This messaging is delivered internationally by a sophisticated array of media and communications strategies, targeting different sectors with tailored messages. While the primary audience for Russian propaganda internationally is a conservative and far-right one, this also includes media platforms very specifically designed to influence people on the left.
Rosy nostalgia for the Soviet role in decolonisation struggles obscures the deeply ambivalent role that Soviet and then Russian influence has played in the developing world, but more importantly the fact that Russia is itself an empire. For many it’s hard to conceive of this because of the different form this empire took – vast land expansion over a continental mass, rather than trans-oceanic colonisation. But it’s time we understood that colonisers don’t only travel in ships. It systematically blinds us to the immense historic struggles of countries like Ukraine, Poland, Czechia and Slovakia, or Chechnya and Kazakhstan.
Today, minority nationalities such as Buryats fighting in Ukraine are dying at highly disproportionate rates as they are used as cannon fodder. Their Russian commanders’ view seems the same as what was once said of Highland soldiers used similarly by the British army: “No great mischief if they should fall.”
The absence of left dissidents
Throughout the Cold War, how to relate to the “Russia Question” was an existential issue for the left. While pro-Soviet forces were numerically much larger, there was a minority of various anti-Stalinist socialists and anarchists who also tried to highlight the realities of the USSR and point towards a different model of the future. And yet today, many of the groups that inherit these traditions are functionally identical in their view of the Ukraine conflict to the heirs of the pro-Soviet Communist parties. What happened to their critical consciousness? Why are so many supposedly critical forces repeating the same Kremlin propaganda?
For starters, we must question how critical such voices truly were of the USSR, if they have so easily fallen back into parroting parodic versions of its old propaganda. For many socialists, the purpose of criticising the USSR was to rescue its legacy. Theological disputes emerged over correct terminology, and the exact moment that the Russian Revolution fell from its own legendary Garden of Eden. When the horrors of Stalinism and Soviet repression were spoken of, high in our thoughts were the people like us that suffered from it.
For many socialists, the greatest crime of the USSR was to kill socialists and stain the name of socialism, all while claiming to be socialist – much more than the suffering of the Soviet-ruled peoples as a whole. Once again, focusing on our own ideological perspective on this history has blinded us to the much larger suffering of wider societies, particularly in the subjugated nationalities of the USSR. For many wider awareness of the vague and undefined horrors of Stalinism would require too much painful critical engagement.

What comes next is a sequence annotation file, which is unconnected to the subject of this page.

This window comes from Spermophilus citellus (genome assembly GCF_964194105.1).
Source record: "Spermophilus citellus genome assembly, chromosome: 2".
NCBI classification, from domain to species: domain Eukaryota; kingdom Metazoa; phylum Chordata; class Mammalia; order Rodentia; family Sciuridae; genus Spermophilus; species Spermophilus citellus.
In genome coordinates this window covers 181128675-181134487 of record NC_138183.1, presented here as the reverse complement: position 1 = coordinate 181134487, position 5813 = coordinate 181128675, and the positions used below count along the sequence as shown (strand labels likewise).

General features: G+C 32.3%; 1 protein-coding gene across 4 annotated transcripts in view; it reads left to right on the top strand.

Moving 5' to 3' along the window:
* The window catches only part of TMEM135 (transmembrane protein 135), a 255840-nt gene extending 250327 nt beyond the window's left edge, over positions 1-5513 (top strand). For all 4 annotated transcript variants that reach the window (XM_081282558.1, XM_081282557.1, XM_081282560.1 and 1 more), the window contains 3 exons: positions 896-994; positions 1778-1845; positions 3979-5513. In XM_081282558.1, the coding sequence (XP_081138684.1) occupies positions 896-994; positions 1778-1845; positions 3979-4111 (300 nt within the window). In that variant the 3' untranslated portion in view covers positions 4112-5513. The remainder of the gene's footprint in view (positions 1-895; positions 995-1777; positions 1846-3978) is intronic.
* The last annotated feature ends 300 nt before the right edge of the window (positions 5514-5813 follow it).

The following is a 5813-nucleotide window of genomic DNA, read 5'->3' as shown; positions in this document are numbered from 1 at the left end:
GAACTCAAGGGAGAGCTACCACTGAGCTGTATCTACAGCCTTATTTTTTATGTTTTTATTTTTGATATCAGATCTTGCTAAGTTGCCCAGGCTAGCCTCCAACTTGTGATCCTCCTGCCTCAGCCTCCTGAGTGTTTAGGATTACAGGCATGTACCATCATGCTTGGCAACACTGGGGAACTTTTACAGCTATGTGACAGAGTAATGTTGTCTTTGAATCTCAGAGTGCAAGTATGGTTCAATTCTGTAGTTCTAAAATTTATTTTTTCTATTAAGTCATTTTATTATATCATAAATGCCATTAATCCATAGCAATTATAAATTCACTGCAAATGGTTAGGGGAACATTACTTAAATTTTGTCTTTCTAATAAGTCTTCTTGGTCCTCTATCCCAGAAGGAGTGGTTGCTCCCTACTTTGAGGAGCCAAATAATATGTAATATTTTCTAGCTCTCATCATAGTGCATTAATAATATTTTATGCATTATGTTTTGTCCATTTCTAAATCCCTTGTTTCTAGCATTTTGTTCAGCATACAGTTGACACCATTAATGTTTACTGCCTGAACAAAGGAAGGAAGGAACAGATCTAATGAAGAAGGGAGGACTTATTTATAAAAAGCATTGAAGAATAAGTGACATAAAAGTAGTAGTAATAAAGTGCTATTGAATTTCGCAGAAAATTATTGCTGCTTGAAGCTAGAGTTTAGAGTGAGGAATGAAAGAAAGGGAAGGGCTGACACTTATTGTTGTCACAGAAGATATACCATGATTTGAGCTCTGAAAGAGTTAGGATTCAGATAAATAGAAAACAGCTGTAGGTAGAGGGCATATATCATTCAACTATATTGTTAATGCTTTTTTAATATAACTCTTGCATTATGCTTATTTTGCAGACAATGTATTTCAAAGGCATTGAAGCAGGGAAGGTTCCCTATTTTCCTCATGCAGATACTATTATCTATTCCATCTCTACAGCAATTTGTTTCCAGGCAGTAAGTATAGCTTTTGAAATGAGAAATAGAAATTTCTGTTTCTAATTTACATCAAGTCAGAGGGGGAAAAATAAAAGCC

The Soviet crimes in Ukraine rank among the great crimes against humanity of the 20th century, including the deaths of millions through consciously engineered famine, and decades of cultural and political suppression. If you find yourself balking at that description, feeling a knee-jerk reaction that surely the crimes of Russian imperialism can’t be compared to the more familiar crimes of European powers or the US, it’s time to sit back and examine why that is, and perhaps learn a bit more of our shared history.
Of course, the whole world of doctrinal dispute on the nature of the Soviet Union came crashing down between 1989–1991. Its collapse was a deeply traumatic event for those who had invested their hopes in its role in transforming the world, and their groups collapsed in membership, often folding or transforming under new names. But it also turned out to be deeply challenging to those socialists who had been critical of the USSR as well. In the process, a deep instinct to huddle together was born, leading a slew of left unity projects. I myself spent over a decade as part of one (the Scottish Socialist Party).
These attempts at unification of what remained of the far left following the shock of the Soviet collapse necessitated uniting around a lowest common denominator that participants could agree on – a domestic agenda of improved welfare and basic social-democratic demands. Questions of international politics or the historic roles of socialist states were simply too difficult or contentious, and so were set aside as irrelevant.
The difficulty with this approach is that it meant the only people on the left talking about the Cold War and the Soviet role in it, and therefore helping new generations to comprehend recent history, were those who celebrated a side they saw as resisting a global imperialist conspiracy. Those with a more critical view remained silent in the interests of unity around more immediate and local campaigns. But over subsequent decades of drift and the past receding into memory, this led to an unbalanced view of this complex history. Stalinist propaganda has resulted in the decay and abandonment of any semblance there ever was of a truly independent and internationalist left perspective.